Near the end of the song we see Bhatia’s guitars one on top of the of the from the same angle–playing different things.

“Only” opens with an operatic voice and Lott’s keyboard as images flicker in an out.  Chang’s drums seem to roll as he uses brushes (rolling the stick on the rim of the drum) and plays short sharp fills–following perfectly Bhatia’s guitar.  And with the bass drum hits Chang flashes on screen in time.

Watch Bhatia’s all-too-short solo on “Only”

It’s simple and almost all static but it adds so much to this unsettled song.  As it does a the end of the song when the guitar seems to try to take over with the noises he’s making.  It’s easy to lose the beautiful keyboard melody that Lott is playing underneath as he sings in a clear, deeper voice: “I need a different kind of love.”

[Watch] Lott as he walks his fingers over the keys near the beginning of “Vacancy.”

The sounds are otherworldly and don’t seem like they are made by human hands.  So when Chang’s drums kick in (is he hitting the microphone or his lap?) it’s a shock of reality.

The players fade out visually so that Kiah Victoria can come in and sing lead for a verse–her voice is perfect.

The end part of the song features Bhatia paying the main melody on the guitar while the rest of the music seems to float in and  out.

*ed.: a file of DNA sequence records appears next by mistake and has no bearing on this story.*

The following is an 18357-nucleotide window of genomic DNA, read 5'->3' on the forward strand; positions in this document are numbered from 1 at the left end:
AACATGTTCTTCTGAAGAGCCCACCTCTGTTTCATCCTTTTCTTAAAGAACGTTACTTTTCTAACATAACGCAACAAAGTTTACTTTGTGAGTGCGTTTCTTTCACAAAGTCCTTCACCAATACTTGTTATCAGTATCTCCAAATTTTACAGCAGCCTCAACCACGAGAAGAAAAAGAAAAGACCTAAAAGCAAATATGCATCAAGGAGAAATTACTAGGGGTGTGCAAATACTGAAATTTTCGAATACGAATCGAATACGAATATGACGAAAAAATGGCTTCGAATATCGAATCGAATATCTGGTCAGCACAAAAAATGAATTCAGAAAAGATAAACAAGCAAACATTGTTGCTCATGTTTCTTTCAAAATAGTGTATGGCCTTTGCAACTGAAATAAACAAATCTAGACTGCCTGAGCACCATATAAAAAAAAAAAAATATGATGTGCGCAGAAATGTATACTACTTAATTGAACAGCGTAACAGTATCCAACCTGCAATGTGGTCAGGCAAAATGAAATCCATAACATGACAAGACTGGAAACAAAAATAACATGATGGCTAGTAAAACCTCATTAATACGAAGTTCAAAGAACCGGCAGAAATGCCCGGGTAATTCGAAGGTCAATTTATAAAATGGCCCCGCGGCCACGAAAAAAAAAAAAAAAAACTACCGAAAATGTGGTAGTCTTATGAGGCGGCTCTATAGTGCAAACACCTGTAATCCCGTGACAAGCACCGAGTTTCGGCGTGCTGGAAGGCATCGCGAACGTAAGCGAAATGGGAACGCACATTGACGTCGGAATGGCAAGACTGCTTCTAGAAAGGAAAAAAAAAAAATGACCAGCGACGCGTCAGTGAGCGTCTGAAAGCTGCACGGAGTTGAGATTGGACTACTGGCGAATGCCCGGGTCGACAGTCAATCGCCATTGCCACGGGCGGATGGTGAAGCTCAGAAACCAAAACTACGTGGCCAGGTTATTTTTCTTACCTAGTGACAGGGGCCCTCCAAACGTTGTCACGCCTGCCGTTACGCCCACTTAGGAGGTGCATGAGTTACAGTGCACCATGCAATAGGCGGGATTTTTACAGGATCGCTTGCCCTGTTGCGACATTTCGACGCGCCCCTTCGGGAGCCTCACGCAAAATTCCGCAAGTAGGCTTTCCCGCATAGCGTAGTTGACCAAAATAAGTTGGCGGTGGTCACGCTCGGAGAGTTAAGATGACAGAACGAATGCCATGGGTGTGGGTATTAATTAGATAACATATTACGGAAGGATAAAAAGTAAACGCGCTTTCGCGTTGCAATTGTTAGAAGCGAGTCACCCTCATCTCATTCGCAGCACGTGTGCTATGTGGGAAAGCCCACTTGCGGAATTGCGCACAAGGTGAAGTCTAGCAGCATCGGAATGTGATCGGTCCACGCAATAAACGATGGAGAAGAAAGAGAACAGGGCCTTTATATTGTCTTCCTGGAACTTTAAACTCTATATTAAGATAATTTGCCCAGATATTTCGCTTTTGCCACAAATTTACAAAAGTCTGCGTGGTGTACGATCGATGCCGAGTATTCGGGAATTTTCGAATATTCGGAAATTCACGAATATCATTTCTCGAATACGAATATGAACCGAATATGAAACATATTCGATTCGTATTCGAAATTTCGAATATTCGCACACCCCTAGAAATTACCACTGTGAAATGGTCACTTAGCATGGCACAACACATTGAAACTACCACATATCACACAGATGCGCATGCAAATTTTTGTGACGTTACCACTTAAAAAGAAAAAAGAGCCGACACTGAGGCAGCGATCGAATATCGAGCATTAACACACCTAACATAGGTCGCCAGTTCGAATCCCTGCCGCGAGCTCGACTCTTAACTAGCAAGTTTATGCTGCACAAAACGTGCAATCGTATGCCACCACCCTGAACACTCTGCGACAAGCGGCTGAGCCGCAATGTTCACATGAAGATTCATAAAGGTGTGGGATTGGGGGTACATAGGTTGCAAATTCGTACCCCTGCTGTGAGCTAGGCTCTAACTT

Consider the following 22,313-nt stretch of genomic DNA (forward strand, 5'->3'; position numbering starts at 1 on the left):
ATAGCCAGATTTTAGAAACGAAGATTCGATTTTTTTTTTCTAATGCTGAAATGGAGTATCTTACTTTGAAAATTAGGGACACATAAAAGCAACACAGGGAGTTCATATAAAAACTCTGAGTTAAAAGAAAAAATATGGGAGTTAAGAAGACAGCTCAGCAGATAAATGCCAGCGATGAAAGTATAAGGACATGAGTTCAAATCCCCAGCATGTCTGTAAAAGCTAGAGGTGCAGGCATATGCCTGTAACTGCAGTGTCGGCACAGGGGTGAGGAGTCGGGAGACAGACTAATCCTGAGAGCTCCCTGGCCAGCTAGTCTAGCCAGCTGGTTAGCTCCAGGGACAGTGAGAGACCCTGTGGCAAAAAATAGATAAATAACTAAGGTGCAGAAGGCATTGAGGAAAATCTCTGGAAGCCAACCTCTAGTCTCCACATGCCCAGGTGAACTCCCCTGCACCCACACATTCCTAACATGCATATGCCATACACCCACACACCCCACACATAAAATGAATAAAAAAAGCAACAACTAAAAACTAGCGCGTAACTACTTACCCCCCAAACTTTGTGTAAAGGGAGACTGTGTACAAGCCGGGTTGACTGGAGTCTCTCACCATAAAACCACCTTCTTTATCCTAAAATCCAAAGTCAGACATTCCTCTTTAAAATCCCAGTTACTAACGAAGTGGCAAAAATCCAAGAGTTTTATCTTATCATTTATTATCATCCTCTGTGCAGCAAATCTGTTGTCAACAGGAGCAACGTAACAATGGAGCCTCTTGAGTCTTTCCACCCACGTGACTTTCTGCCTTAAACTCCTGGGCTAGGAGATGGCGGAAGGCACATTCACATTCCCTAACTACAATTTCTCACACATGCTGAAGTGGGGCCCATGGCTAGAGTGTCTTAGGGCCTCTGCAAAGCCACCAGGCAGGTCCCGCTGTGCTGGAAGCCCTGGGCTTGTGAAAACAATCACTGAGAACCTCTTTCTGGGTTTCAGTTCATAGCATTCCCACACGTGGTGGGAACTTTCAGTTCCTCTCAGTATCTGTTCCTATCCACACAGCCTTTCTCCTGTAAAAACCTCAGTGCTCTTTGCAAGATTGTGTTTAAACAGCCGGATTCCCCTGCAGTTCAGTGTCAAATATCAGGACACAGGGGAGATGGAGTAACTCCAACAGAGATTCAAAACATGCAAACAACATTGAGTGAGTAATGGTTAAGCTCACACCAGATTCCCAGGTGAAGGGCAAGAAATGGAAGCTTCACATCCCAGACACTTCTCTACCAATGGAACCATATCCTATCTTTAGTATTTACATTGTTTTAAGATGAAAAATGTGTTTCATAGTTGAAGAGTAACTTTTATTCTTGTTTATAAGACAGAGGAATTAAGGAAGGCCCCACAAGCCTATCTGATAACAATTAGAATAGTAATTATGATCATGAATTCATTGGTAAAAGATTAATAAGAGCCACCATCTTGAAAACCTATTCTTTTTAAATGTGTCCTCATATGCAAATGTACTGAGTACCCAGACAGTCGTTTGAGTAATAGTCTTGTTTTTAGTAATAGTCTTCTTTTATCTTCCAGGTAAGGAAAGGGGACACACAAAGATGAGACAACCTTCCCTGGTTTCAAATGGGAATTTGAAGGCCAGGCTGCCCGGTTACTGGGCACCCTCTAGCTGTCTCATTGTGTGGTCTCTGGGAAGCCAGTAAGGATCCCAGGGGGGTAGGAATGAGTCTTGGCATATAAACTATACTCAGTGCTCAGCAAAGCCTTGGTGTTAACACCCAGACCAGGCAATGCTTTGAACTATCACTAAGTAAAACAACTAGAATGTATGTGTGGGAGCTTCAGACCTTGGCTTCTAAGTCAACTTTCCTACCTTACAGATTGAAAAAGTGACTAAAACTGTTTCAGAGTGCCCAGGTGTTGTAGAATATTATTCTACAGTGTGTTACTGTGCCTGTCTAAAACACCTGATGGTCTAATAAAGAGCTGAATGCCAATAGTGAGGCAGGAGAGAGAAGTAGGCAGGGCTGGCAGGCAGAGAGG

The setlist for this performance includes a song from each of the band’s last three albums, a trilogy released over the past eight months, called Tomorrows III and III.

There’s really nothing quite like a Son Lux song.

[READ: June 1, 2021] “Old Enough”

The June 11 issue of the New Yorker had several essays under the heading “Summer Movies.”   Each one is a short piece in which the author (many of whom I probably didn’t know in 2007 but do know now) reflects on, well, summer movies.

Like Miranda July’s essay, this one is about the author’s first film.  Although for Marisa Silver it’s a feature film.

She had broken up with her significant other and the day before she started shooting, she went to get her essentials.  She promised herself that she would not get into it with the guy–she would be cordial and quick.   But instead, she found her stuff in the garbage out front:

everything I owned overflowing the twin garbage cans that fronted my old building

(this including school report cards she had felt the need to bring with her). (more…)

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[CANCELLED: October 24, 2020] Half Waif / Ian Chang [rescheduled from May 13]

indexIt sure seemed like five months of lockdown would be enough time to beat this thing.  The experts said it wasn’t long enough for live music.  And they were right.